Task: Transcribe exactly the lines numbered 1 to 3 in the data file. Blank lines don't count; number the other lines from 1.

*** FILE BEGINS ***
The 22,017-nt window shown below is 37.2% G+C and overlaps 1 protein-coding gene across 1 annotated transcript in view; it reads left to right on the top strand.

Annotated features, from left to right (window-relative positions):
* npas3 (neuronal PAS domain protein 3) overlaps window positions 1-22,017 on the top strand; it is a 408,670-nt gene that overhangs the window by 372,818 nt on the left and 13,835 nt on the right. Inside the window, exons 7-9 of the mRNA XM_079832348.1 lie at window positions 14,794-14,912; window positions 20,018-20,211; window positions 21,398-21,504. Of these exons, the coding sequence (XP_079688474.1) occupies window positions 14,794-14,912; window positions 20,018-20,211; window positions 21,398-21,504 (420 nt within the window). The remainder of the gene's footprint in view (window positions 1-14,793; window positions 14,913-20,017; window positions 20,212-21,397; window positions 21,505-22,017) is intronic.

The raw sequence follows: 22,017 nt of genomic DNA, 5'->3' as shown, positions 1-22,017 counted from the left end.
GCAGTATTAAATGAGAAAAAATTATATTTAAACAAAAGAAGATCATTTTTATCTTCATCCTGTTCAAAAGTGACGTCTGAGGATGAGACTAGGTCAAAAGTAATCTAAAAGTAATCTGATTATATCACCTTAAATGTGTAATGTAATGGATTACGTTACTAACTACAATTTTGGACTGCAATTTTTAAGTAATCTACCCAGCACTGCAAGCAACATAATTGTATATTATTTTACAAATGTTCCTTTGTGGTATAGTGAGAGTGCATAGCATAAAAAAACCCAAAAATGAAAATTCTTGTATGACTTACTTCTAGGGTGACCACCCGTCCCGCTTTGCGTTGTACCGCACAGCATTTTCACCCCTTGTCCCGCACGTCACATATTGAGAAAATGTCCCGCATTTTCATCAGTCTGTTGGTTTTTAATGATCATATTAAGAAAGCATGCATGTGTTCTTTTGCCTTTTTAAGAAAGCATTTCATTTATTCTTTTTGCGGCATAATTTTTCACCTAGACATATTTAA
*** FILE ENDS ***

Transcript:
The 22,017-nt window shown below is 37.2% G+C and overlaps 1 protein-coding gene across 1 annotated transcript in view; it reads left to right on the top strand.

Annotated features, from left to right (window-relative positions):
* npas3 (neuronal PAS domain protein 3) overlaps window positions 1-22,017 on the top strand; it is a 408,670-nt gene that overhangs the window by 372,818 nt on the left and 13,835 nt on the right. Inside the window, exons 7-9 of the mRNA XM_079832348.1 lie at window positions 14,794-14,912; window positions 20,018-20,211; window positions 21,398-21,504. Of these exons, the coding sequence (XP_079688474.1) occupies window positions 14,794-14,912; window positions 20,018-20,211; window positions 21,398-21,504 (420 nt within the window). The remainder of the gene's footprint in view (window positions 1-14,793; window positions 14,913-20,017; window positions 20,212-21,397; window positions 21,505-22,017) is intronic.